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Field Programmable Gate Arrays for Flexible and Fast Data Processing


Use of a generic FPGA board together with a powerful programming environment is investigated. It is demonstrated that high-performance real-time analysis is achieved at a reasonable cost. The system is simple to integrate with off-the-shelf acquisition systems such as LabVIEW. A flexible wavelet algorithm is programmed and is found to be considerably faster than the processor of the host computer. The flexibility of the processing unit makes it a promising tool for applications where ordinary desktop computers do not provide enough processing power.

Research-oriented experimental equipment must often offer high-performance computing capabilities and a high degree of flexibility simultaneously. To achieve that, the manufacturer of such devices often rely on specialized devices produced at relatively low volume and high cost.

Building systems based on reusable and reconfigurable components, on the other hand, gives the opportunity of reducing cost without any loss of performance and flexibility. With the increase of the computing power of CPUs in personal computers (PC), PC-based systems have become popular and are used in most situations. Such systems offer standard and recognizable user-interfaces and can easily be extended and reconfigured. Problems appear when the computing power of an available machine is not sufficient, and clusters of PCs must be used. The system will then become more complex, and different side-problems, such as space and external cooling, occur, in addition to the need for experience and knowledge from users.

A Field Programmable Gate Array (FPGA) is a digital chip that can be configured to perform the task of any digital logic design. It may be configured as a general flexible micro-processor that executes conventional C/C++ code at one time and as a highly specific algorithm engine the next time. The (re-)programmability of FPGAs distinguishes them from other Application Specific Integrated Circuits (ASICs).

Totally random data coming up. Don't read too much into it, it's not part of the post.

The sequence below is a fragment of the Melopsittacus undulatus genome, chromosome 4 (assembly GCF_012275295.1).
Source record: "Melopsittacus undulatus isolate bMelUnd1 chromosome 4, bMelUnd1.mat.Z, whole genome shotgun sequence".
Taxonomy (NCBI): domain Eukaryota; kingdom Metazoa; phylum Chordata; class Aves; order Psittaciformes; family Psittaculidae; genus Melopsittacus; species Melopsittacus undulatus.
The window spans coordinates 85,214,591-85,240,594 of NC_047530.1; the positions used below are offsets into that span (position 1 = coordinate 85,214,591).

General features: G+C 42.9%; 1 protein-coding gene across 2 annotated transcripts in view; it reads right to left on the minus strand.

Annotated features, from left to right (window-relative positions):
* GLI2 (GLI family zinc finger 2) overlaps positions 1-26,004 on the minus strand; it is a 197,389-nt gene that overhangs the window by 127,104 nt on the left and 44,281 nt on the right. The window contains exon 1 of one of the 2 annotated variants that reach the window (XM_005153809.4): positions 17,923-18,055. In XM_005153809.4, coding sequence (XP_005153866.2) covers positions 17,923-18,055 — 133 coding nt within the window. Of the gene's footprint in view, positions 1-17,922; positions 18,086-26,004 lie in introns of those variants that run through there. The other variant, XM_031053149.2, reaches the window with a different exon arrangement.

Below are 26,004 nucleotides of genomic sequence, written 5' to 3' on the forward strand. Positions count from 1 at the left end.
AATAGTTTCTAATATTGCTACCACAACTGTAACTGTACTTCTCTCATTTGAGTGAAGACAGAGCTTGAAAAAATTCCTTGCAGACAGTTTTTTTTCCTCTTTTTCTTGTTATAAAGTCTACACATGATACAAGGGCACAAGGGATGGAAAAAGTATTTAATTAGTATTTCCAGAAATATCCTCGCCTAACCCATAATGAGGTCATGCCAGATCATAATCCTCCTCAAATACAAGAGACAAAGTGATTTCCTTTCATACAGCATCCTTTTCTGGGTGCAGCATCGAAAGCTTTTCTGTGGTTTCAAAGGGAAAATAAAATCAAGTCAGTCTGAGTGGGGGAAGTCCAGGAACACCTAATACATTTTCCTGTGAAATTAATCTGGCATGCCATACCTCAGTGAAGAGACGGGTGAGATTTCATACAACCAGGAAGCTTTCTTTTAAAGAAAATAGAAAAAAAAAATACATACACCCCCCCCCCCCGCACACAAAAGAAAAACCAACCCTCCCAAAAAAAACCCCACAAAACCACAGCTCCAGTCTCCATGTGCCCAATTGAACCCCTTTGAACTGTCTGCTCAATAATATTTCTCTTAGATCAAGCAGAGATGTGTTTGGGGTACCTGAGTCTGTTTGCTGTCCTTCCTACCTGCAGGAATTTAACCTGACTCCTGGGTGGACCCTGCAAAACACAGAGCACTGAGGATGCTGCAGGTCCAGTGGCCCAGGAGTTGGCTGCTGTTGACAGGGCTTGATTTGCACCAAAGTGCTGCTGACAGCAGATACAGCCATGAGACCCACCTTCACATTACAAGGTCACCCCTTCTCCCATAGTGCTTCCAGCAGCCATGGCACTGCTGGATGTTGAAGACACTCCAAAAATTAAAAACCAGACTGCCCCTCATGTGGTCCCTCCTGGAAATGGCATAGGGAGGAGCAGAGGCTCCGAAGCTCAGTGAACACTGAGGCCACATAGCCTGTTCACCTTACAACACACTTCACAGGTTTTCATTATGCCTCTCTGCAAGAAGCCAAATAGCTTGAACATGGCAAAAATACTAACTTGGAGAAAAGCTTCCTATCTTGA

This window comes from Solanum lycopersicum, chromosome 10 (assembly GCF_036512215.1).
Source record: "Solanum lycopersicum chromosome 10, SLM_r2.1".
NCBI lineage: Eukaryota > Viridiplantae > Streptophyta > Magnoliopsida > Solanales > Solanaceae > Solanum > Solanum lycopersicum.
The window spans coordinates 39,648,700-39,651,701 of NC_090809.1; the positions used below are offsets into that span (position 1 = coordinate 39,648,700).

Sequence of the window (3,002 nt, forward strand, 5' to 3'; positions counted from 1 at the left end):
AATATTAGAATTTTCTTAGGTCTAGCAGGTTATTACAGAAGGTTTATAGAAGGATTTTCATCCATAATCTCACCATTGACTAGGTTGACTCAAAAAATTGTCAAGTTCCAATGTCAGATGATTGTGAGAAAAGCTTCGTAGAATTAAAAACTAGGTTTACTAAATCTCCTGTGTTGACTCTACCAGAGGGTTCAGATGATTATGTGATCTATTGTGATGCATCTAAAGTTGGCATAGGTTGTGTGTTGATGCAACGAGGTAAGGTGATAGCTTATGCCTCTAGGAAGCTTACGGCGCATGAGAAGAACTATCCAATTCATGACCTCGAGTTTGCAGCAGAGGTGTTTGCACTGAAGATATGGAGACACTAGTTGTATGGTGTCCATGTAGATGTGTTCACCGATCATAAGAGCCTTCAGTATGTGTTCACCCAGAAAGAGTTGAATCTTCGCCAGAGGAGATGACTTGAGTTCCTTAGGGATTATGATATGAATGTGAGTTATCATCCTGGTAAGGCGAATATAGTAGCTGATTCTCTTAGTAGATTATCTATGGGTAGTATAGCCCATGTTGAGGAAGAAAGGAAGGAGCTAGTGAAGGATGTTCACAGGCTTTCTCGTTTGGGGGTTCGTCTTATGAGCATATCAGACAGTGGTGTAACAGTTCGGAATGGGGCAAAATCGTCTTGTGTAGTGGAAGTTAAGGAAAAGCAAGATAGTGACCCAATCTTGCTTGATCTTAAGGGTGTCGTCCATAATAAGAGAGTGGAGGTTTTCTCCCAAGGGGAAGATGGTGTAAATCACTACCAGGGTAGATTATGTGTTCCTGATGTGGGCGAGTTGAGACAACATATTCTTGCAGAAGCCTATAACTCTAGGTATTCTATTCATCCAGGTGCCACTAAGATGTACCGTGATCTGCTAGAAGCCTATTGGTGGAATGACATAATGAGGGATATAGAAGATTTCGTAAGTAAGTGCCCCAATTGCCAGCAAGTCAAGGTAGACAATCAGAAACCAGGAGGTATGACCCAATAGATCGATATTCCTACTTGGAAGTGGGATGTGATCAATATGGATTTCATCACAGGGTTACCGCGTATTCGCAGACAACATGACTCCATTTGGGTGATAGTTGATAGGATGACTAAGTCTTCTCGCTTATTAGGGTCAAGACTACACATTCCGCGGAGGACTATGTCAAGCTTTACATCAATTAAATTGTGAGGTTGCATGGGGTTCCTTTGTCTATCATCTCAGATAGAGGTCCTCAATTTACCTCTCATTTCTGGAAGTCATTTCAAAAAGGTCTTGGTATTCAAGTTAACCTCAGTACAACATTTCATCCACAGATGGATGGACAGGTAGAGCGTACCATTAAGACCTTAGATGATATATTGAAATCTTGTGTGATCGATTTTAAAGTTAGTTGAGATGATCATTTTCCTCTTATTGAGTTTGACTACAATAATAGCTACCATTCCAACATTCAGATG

Using FPGA technology, one can configure a circuit to perform a specific algorithm at very high speed. Compared to traditional ASICs, prototyping time is on the order of hours rather than months, with a cost less than a tenth of that for an ASIC. The drawbacks are that FPGAs run at lower clock frequencies and draw more power. For large volume products, FPGAs are more expensive to produce.

In a scientific laboratory, the FPGA-based technologies allow the scientists to build systems based on standard PC-technology, with hardware acceleration for fast computing, using a standard extension board rather than acquiring specialized processing units.

The use of FPGAs has been demostrated in various application areas (Herzen 1998, Wickert & Papenfuss 2001, Meribout, Nakanishi & Ogura, 2002), and they are also used in a number of measurement and analysis applications (Hernandez et al. 2004, Toledo et al. 2002). Using FPGAs requires, in general, specialized programming skills. Attempts to overcome this limitation, by preparing off-the-shelf packages with common algorithms (e.g. FFTs), have been made (Uzun, Amira & Bouridane, 2005).

In this note, an alternative method is presented for desktop high-performance computing using an FPGA-equipped extension card. It will be illustrated that using a high-level language, the FPGA can be programmed for performing mathematical algorithms without any deep knowledge of the underlying hardware architecture.

In the following, the FPGA technology will be briefly described. An overview of the equipment used in the present work will be given, and the novelties in the use of the technology will be pointed out. A description of a wavelet algorithm and its implementation on the FPGA will follow as an illustration of the possibilities.

Finally, we will discuss some limitations that appear when the processing speed in the measurement system is increased.

An FPGA consists of a large number of small programmable digital logic elements, often referred to as Logic Elements or LE. An LE typically has four binary inputs and one binary output as described in figure 1. The LEs are positioned in a 2D pattern on a chip and are connected so that different configurations will be possible (see figure 1.) The LE may be configured to implement any function with four inputs and one output, and by combining several logic elements with switches, any digital function may be realized.

Figure 1: Array of logical elements and detail of a typical logic element.